What is Drupal?

Never heard of a Content Management System before? Wondering how developers actually build all those websites you use? Read on and we’ll reveal some of the secrets of the web industry!

Drupal is a Content Management System 

Drupal (pronounced “droo-puhl”) is a Content Management Systems (CMS), which is a software products that allow us (as developers) to build you (as the client) a website that provides you with an administrative interface for creating and managing the content on your own. 

There are many thousands of CMSes in the marketplace, however Drupal is one of the “big three” in use today, alongside Wordpress and Joomla. 

Why should we use a Content Management System? 

Quite simply, because it’s much faster for us to build your website using a CMS as a starting point, rather than having to go back to the beginning and start from scratch. 

Using a CMS means you start with a huge amount of functionality before you even begin, and Drupal is easily expanded through the use of addon modules, to enable even more functionality without having to write a single line of code. While a CMS does force developers to work within the boundaries of how the CMS is designed to operate, this limitation is utterly trivial in comparison to the amount of time and effort saved.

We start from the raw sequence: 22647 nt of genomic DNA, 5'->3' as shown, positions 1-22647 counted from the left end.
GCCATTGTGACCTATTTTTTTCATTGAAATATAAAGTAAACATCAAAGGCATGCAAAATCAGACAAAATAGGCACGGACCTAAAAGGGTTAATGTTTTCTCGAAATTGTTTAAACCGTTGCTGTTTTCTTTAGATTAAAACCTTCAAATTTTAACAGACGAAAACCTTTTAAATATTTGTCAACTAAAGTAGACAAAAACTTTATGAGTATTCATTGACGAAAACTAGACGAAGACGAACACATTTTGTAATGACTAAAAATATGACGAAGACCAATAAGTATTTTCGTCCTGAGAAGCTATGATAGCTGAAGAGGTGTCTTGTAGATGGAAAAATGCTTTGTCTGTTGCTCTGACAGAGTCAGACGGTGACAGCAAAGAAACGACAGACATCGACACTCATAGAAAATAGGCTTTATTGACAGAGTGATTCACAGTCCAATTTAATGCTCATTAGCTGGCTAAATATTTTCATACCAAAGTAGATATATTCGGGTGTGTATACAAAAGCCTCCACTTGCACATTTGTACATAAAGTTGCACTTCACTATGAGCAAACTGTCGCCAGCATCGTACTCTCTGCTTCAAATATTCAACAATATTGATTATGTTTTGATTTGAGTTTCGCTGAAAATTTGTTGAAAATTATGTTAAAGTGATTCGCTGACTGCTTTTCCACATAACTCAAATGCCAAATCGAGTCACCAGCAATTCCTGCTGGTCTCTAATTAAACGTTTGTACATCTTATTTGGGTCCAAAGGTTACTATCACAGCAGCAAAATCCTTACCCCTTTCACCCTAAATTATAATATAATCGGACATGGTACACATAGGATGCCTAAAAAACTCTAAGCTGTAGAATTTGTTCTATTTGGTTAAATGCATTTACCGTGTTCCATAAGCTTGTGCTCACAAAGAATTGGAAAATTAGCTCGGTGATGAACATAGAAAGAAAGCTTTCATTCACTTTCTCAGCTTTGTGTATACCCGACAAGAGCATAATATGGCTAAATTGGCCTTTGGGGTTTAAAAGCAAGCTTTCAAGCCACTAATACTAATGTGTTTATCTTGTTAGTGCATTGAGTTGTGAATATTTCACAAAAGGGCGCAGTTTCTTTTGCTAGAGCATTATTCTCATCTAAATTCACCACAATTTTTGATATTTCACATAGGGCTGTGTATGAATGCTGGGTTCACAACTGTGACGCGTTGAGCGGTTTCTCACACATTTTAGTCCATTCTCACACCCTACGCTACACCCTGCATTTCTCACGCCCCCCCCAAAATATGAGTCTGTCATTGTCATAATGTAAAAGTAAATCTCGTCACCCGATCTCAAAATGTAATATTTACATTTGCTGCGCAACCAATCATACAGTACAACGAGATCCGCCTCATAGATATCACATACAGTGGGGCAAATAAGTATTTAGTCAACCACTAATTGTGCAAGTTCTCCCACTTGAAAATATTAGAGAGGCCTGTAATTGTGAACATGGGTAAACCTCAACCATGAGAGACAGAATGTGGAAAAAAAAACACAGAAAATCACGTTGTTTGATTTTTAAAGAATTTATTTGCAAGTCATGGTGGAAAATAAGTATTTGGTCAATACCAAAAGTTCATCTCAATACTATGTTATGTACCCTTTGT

History of Drupal 

Drupal began its life as a message board between friends, created by University of Antwerp student Dries Buytaert. After proving itself useful, version 1.0 was released to the public in January 2001. 

CMSes were relatively primitive back in the early 2000s, however Drupal’s modularity proved popular, and it attracted an ever-increasing userbase, and versions 1 through 4 saw the addition of some of the core concepts we still use today. Version 4 was where Drupal’s development really took off, and versions 4.1 through 4.7 saw a massive explosion in growth, not only of people using the package but also contributing addon modules back to the ecosystem. 

Each of the following versions 5, 6, 7 and now 8 were enormous advancements over the previous version, with Drupal’s ethos of not allowing backwards compatibility to hold them back meaning each new version of the platform contained significant internal rewrites, which allowed Drupal to keep up with the times. 

We are currently on version 8.5, and with every release Drupal just keeps on improving. Having been personally developing with Drupal since version 5, seeing the way the platform has grown has been a fantastic ride, and Drupal today is a modern, dynamic, leading-edge web content development framework, and we here at Assembler are proud to be a part of the overall Drupal community. 

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